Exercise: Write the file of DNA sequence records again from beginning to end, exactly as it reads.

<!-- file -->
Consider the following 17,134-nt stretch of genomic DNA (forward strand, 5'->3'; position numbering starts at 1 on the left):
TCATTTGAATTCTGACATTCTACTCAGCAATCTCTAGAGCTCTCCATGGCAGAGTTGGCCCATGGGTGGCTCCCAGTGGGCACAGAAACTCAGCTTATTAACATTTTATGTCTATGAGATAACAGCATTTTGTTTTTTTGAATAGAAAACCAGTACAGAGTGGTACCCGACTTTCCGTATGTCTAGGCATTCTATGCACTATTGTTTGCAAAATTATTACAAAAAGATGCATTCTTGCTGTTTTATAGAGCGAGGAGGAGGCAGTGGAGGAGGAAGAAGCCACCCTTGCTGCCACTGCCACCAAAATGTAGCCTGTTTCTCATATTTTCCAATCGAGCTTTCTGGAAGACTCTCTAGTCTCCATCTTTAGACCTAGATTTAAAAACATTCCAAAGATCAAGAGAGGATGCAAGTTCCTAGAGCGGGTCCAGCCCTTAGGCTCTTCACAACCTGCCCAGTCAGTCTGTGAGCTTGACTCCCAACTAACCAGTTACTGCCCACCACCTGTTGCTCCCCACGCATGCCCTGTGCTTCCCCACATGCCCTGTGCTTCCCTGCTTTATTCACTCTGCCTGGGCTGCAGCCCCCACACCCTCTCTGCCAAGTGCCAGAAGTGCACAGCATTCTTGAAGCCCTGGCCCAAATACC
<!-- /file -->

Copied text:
Consider the following 17,134-nt stretch of genomic DNA (forward strand, 5'->3'; position numbering starts at 1 on the left):
TCATTTGAATTCTGACATTCTACTCAGCAATCTCTAGAGCTCTCCATGGCAGAGTTGGCCCATGGGTGGCTCCCAGTGGGCACAGAAACTCAGCTTATTAACATTTTATGTCTATGAGATAACAGCATTTTGTTTTTTTGAATAGAAAACCAGTACAGAGTGGTACCCGACTTTCCGTATGTCTAGGCATTCTATGCACTATTGTTTGCAAAATTATTACAAAAAGATGCATTCTTGCTGTTTTATAGAGCGAGGAGGAGGCAGTGGAGGAGGAAGAAGCCACCCTTGCTGCCACTGCCACCAAAATGTAGCCTGTTTCTCATATTTTCCAATCGAGCTTTCTGGAAGACTCTCTAGTCTCCATCTTTAGACCTAGATTTAAAAACATTCCAAAGATCAAGAGAGGATGCAAGTTCCTAGAGCGGGTCCAGCCCTTAGGCTCTTCACAACCTGCCCAGTCAGTCTGTGAGCTTGACTCCCAACTAACCAGTTACTGCCCACCACCTGTTGCTCCCCACGCATGCCCTGTGCTTCCCCACATGCCCTGTGCTTCCCTGCTTTATTCACTCTGCCTGGGCTGCAGCCCCCACACCCTCTCTGCCAAGTGCCAGAAGTGCACAGCATTCTTGAAGCCCTGGCCCAAATACC